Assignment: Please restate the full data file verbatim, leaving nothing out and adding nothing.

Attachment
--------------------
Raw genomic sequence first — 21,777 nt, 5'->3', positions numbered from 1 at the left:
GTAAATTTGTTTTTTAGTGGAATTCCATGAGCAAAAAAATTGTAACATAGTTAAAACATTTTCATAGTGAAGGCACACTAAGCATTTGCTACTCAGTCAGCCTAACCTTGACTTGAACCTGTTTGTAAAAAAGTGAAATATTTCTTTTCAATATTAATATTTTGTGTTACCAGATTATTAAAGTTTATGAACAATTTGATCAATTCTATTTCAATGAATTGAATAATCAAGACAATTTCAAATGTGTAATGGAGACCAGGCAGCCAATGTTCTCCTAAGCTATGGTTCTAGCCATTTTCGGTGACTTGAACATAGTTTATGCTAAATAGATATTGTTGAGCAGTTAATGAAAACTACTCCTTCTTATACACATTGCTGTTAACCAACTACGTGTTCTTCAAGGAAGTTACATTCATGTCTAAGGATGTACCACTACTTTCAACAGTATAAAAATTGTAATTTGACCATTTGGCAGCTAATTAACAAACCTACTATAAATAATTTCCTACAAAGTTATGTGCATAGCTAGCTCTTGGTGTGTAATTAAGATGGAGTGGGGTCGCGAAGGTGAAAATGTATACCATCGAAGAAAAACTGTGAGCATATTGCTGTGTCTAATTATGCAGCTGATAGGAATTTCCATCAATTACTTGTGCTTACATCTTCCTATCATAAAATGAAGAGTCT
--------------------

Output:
Raw genomic sequence first — 21,777 nt, 5'->3', positions numbered from 1 at the left:
GTAAATTTGTTTTTTAGTGGAATTCCATGAGCAAAAAAATTGTAACATAGTTAAAACATTTTCATAGTGAAGGCACACTAAGCATTTGCTACTCAGTCAGCCTAACCTTGACTTGAACCTGTTTGTAAAAAAGTGAAATATTTCTTTTCAATATTAATATTTTGTGTTACCAGATTATTAAAGTTTATGAACAATTTGATCAATTCTATTTCAATGAATTGAATAATCAAGACAATTTCAAATGTGTAATGGAGACCAGGCAGCCAATGTTCTCCTAAGCTATGGTTCTAGCCATTTTCGGTGACTTGAACATAGTTTATGCTAAATAGATATTGTTGAGCAGTTAATGAAAACTACTCCTTCTTATACACATTGCTGTTAACCAACTACGTGTTCTTCAAGGAAGTTACATTCATGTCTAAGGATGTACCACTACTTTCAACAGTATAAAAATTGTAATTTGACCATTTGGCAGCTAATTAACAAACCTACTATAAATAATTTCCTACAAAGTTATGTGCATAGCTAGCTCTTGGTGTGTAATTAAGATGGAGTGGGGTCGCGAAGGTGAAAATGTATACCATCGAAGAAAAACTGTGAGCATATTGCTGTGTCTAATTATGCAGCTGATAGGAATTTCCATCAATTACTTGTGCTTACATCTTCCTATCATAAAATGAAGAGTCT